The first statue of a woman in London's Parliament Square, women's rights campaigner Millicent Fawcett, was unveiled on Tuesday to celebrate the 100th anniversary of women winning the right to vote in Britain, and will stand next to the 11 other statues of male historical figures.
The statue came about as a result of a campaign launched by feminist and journalist Caroline Criado-Perez, who had already had success in pushing for a woman, novelist Jane Austen, to be represented on a banknote.
Criado-Perez said her research had shown there were more statues in Britain of men called John than there were statues of women. Excluding Queen Victoria, fewer than 3 percent of statues represented women, she said.
Prime Minister Theresa May — Britain's second female premier after Margaret Thatcher — led the unveiling ceremony.
Were it not for Fawcett, "I would not be here today as prime minister, no female MPs would have taken their seats in parliament, none of us would have the rights we now enjoy," May said. "The struggle to achieve votes for women was long and arduous," and Fawcett "devoted her life to the cause".
London Mayor Sadiq Khan said: "Finally, Parliament Square is no longer a male-only zone for statues."
The honoring of Fawcett and wider celebrations of the centenary of women's right to vote have gained additional relevance due to recent revelations about the extent of the gender pay gap in Britain and other persistent inequalities.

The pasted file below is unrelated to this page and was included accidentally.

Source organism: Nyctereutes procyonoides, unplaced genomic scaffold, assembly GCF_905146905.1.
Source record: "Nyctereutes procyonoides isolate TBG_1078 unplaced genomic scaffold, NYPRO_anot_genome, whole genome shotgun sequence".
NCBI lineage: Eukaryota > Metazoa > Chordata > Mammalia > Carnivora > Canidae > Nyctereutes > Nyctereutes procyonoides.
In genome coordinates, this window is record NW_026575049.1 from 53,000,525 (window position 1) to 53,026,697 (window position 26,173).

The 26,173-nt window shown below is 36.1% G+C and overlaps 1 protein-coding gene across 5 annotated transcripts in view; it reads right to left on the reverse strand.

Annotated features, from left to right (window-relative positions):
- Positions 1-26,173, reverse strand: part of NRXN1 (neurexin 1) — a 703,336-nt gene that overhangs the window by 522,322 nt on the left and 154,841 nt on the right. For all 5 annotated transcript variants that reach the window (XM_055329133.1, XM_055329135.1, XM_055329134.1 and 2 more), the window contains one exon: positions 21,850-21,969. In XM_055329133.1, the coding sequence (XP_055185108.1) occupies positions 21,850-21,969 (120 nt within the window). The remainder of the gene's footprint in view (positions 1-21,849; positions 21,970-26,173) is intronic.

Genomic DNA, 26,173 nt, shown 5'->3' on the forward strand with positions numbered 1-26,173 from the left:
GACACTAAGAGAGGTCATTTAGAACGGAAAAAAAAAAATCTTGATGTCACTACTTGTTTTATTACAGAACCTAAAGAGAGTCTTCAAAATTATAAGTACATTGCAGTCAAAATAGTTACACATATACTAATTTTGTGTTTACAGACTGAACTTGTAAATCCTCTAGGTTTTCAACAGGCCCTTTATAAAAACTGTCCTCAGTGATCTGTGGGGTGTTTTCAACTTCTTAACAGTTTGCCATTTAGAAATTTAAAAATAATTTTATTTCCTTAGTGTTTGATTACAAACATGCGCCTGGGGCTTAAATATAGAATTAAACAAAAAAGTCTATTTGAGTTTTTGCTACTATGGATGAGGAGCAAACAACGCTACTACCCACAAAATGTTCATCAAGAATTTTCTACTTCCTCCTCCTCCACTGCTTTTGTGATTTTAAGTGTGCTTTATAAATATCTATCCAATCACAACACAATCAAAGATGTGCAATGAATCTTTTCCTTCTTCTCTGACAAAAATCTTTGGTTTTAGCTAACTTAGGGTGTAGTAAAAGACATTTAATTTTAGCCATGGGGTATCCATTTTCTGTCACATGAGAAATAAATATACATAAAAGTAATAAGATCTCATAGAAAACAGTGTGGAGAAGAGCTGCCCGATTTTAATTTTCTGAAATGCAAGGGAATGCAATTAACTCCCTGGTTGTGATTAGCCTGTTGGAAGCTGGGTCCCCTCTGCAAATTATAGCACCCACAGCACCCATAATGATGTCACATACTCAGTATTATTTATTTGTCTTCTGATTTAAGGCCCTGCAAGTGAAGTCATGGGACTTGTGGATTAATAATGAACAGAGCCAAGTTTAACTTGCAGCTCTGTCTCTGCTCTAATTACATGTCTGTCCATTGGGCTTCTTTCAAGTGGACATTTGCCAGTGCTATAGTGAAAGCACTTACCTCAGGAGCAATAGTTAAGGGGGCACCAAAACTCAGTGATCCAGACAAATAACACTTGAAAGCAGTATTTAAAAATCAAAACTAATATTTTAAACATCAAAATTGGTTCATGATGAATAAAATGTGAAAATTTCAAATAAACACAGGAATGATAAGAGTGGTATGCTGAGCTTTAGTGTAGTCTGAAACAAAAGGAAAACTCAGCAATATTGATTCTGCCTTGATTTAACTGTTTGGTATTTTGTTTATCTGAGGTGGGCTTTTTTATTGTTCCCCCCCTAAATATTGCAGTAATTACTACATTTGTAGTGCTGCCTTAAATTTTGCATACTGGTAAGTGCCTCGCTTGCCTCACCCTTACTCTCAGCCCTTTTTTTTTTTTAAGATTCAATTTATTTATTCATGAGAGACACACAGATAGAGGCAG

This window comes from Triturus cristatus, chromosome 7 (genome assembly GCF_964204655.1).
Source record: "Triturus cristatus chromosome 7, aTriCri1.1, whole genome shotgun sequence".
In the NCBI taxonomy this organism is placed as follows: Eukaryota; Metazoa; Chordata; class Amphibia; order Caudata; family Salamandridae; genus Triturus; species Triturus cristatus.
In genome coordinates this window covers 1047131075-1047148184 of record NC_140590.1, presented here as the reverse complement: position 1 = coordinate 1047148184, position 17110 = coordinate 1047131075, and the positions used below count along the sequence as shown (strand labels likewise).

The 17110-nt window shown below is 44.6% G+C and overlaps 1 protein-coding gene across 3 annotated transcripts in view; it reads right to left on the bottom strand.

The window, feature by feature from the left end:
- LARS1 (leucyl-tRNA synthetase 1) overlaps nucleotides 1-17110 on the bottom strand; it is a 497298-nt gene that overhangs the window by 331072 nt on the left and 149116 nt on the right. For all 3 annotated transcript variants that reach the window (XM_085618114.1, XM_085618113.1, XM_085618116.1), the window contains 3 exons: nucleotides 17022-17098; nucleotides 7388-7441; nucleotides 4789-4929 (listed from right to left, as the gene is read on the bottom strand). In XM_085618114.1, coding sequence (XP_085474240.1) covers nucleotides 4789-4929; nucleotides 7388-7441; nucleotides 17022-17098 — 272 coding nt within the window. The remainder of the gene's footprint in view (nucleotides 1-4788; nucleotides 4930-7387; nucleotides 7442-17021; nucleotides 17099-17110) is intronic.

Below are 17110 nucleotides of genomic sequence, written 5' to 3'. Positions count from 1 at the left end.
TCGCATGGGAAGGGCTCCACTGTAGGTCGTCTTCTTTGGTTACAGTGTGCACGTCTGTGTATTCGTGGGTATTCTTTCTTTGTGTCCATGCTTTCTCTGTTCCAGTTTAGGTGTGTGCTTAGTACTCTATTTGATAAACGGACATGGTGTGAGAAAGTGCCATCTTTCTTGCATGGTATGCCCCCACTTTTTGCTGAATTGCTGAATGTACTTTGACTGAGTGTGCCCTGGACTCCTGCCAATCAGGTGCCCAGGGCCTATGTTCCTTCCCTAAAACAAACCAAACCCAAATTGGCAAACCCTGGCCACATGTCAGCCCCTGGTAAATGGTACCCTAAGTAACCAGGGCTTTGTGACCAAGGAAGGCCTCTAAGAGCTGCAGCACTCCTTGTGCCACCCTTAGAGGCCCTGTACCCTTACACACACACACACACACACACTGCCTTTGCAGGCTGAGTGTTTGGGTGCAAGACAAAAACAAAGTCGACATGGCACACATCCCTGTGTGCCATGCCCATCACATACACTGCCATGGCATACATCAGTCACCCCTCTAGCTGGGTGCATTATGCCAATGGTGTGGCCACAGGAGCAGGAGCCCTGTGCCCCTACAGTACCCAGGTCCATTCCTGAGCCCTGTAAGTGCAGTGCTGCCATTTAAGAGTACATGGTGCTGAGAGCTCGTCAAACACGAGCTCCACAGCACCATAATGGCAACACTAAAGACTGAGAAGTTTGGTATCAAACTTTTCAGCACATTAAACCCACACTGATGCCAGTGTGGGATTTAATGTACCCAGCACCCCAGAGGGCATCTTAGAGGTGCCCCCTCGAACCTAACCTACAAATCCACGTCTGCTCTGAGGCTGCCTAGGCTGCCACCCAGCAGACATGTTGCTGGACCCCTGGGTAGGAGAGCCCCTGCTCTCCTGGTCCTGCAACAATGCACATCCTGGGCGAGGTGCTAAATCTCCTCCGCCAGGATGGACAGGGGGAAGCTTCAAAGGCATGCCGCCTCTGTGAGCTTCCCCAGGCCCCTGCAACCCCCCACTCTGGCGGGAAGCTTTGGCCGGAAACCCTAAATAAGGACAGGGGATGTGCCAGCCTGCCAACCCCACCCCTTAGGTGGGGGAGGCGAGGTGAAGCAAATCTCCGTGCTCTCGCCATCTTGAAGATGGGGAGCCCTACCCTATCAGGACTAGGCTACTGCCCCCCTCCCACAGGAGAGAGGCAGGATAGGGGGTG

The statue marks February's centenary of the Representation of the People Act, which extended the vote to around eight million women aged over 30. It was not until 1928 that British women gained the same voting rights as men, but the 1918 act was a major step that put the kingdom ahead of some contemporaries such as France.
The statue was created by British artist Gillian Wearing, who won the 1997 Turner Prize for visual arts. She is the first woman to produce a statue for Parliament Square. The monument shows Fawcett holding a placard reading "Courage Calls To Courage Everywhere", in tribute to a speech she gave upon the death of Suffragette Emily Wilding Davidson at the 1913 Epsom Derby horse race.
Fawcett herself was a Suffragist, part of a moderate movement that predated the more militant Suffragettes. She is best known for her campaigns to improve women's opportunities in higher education and was a co-founder of the women-only Newnham College at Cambridge University. She was also president of the National Union of Women's Suffrage Societies between 1897 and 1901.
The 11 pre-existing statues in the square are of former British prime ministers Churchill, David Lloyd George, Viscount Palmerston, the Earl of Derby, Benjamin Disraeli, Robert Peel and George Canning; South Africa's PM Jan Smuts and president Mandela; US president Abraham Lincoln, and Gandhi.